Increasing the yields of sugarcane production on smallscale farms in KwaZulu-Natal and Mpumalanga to promote the crop as a primary source of income in rural areas is now the focus of South African Farmers’ Development Association researcher, Tshepo Pilusa.
Tshepo Pilusa, who is now in charge of economic research at the newly formed, South African Farmers’ Development Association (SAFDA) says he chose his profession because he knew it could be used as a tool to make a difference in the lives of the under-privileged.
Born in the Nkowankowa township in Tzaneen South African province of Limpopo, Pilusa’s journey from school to university and then into the sugarcane industry was clearly driven by his passion for agriculture and how it could be used to improve the lives of people, particularly those living in the country’s rural areas who are predominantly subsistence farmers.
As a result he chose to study at the University of KwaZulu-Natal (UKZN) where he completed a BSc and his Masters in Agriculture majoring in agricultural economics.
Pilusa is currently completing a Postgraduate Diploma in Finance, Banking and Investment Management also at UKZN.
“I would like to believe that I have always been disciplined and I pay attention to detail. These are some of the attributes I think are so important for someone who does research,” he says.
A stint as a Trade Economist at a Research Sub-Directorate in the Department of Agriculture, Forestry and Fisheries (DAFF) Pilusa said also provided a good launching pad for his current position at SAFDA.
“My focus now is on research that will contribute towards the transformation of how the sugar industry serves its growers and being able to help with the provision of improved services to previously disadvantaged sugarcane growers is very fulfilling for me as a person. I am motivated by making a difference in the lives of the people who I feel can really benefit from what I have to contribute,” Pilusa said.
Research, he said was about finding appropriate solutions or setting the stage for a conversation on how to identify areas of possible improvement.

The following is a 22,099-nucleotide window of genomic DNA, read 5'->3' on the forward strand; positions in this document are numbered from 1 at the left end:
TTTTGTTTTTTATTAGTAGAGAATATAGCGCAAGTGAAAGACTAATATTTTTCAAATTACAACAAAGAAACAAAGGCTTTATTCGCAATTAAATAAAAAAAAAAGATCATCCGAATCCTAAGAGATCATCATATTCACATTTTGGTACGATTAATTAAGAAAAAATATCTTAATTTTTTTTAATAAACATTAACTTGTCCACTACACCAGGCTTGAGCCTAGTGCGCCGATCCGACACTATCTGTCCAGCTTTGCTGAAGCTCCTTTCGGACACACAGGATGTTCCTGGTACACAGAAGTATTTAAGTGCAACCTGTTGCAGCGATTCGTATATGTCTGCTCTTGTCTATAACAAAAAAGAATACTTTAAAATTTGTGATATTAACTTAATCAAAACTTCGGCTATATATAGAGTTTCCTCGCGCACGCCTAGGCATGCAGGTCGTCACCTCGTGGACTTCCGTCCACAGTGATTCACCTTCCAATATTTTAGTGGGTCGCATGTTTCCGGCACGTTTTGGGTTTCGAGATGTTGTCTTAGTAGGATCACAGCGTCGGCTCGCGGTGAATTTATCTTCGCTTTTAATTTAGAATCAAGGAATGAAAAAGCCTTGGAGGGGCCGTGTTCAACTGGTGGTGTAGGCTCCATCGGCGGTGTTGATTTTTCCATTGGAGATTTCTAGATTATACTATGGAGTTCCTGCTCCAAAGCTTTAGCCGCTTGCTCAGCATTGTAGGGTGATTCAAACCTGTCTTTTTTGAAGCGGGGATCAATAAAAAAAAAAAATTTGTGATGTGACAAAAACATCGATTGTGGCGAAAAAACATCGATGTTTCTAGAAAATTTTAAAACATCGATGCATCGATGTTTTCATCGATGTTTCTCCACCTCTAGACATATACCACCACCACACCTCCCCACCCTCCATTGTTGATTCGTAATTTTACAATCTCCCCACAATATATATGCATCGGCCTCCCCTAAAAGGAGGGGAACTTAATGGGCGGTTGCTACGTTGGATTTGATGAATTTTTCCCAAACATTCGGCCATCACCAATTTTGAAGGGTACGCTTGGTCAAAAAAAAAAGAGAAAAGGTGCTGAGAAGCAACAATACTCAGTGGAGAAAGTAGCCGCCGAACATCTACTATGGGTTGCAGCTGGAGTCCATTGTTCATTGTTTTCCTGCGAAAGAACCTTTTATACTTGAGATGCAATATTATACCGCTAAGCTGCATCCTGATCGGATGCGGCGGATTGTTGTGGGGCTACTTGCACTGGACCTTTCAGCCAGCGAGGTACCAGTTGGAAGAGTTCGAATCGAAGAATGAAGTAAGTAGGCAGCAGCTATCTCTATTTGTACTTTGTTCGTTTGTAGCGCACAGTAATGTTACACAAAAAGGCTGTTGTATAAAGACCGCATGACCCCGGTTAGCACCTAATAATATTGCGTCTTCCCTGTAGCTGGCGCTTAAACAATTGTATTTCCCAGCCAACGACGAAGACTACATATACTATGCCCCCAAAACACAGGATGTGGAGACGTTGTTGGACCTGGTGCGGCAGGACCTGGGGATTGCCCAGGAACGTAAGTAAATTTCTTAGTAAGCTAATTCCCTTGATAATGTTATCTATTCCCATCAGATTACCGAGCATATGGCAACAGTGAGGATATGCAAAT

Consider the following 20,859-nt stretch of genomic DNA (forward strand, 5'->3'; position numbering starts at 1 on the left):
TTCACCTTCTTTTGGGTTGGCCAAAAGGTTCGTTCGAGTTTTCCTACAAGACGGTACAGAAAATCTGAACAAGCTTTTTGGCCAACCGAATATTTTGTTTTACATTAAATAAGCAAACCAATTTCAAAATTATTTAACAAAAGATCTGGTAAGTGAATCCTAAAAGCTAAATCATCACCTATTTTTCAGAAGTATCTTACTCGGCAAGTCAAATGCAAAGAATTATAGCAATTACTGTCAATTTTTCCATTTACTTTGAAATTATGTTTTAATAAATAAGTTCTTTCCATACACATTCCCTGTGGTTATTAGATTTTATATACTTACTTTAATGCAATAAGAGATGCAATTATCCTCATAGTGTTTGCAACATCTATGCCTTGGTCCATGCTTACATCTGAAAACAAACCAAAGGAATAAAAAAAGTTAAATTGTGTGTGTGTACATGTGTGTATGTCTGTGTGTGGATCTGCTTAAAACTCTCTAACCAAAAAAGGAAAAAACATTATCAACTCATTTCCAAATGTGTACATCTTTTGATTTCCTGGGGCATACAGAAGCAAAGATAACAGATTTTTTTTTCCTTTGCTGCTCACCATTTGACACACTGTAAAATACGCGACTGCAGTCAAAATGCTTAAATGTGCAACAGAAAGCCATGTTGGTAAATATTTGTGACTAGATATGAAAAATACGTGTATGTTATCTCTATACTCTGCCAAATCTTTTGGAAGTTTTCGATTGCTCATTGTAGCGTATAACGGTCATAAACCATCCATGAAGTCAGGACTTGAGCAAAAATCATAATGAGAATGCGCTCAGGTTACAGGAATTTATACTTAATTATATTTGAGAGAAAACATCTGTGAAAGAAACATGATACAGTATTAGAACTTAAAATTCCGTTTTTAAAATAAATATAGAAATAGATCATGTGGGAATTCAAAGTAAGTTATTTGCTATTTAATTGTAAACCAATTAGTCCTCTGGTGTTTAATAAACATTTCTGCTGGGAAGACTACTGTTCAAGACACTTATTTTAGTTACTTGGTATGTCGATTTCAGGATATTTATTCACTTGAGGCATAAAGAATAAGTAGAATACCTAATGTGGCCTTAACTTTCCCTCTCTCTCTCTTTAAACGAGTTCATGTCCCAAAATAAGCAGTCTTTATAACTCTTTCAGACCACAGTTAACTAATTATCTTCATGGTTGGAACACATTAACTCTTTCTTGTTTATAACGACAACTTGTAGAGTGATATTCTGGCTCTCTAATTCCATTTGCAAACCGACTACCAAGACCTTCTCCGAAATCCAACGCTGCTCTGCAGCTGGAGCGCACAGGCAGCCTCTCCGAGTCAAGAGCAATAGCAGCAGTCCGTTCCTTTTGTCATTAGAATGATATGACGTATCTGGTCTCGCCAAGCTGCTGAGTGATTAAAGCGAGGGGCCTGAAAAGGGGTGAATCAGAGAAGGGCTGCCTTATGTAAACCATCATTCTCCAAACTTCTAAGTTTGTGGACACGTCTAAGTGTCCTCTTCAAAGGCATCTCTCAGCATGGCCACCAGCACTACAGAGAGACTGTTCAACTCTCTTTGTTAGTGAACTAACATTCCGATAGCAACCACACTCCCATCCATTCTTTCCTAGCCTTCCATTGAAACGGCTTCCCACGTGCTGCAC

“I enjoy research into improving the economics particularly of farmers who have benefitted from South Africa’s land reform policies. I have participated in research aimed at identifying the issues affecting smallholder farmers, including diagnostic evaluation of the policies aimed at assisting these farmers and looking at the issues around the implementation of these policies. I really believe that our findings are proving that solutions should be more simple than they are. I also don’t think that the challenges facing these farmers are getting the optimal attention they deserve,” he said.
Saying that the sugar industry had done an enormous amount for its stakeholders and that the sector was probably one of the most well defined under the Sugar Act, Pilusa said his work now was to focus very specifically on the issues facing those who farmed often on less than 10has and often realised less than 20 tons-s-hectare.
“Smallscale growers should have better yields than commercial farmers because there is so much less they have to manage and look after. So, we have to identify the specific needs of these growers. For example helping them to make their sugarcane crop more cost efficient through bulk buying of fertiliser or weedicides for example. And then when they get that fertiliser to make sure the growers know exactly how to apply it and when. We need to know what the challenges are facing them when it comes down to the actual operational application of that fertiliser. Sometimes we find a farmer will sell the fertiliser rather than use it on his fields. We need to know why that happens. It really is as simple as that,” he said.
Stressing that there has to be a change in the yields and production processes on smallholder farms, Pilusa said he was now busy with desktop research which, if necessary, he would then take out into the field.
“It all depends what comes out of this first phase of the research. We may want to collaborate with the University of KwaZulu-Natal in setting up a bursary for a student to specialise in this field, but that does take time. We need quick and almost immediate solutions for our growers. We also may find we need to beef up the services from the South African Sugar Research Institute, or that we need more extension officers who focus on this specific sector of our industry.
“We also know that a one sized solution won’t be suitable. Something that works for smallholder farmers in the Noodsberg area won’t necessarily work in the Amatikulu region, for example. It’s about finding solutions that will work in the field, on the ground and promote sugarcane production as a primary income for these growers. This is a very well structured industry, I am not alone, so we are asking the questions of everyone: How can we make sure the income generated from sugarcane is attractive to the smaller growers, who I might add make up 90% of the sugarcane growing industry in the region,” he said.
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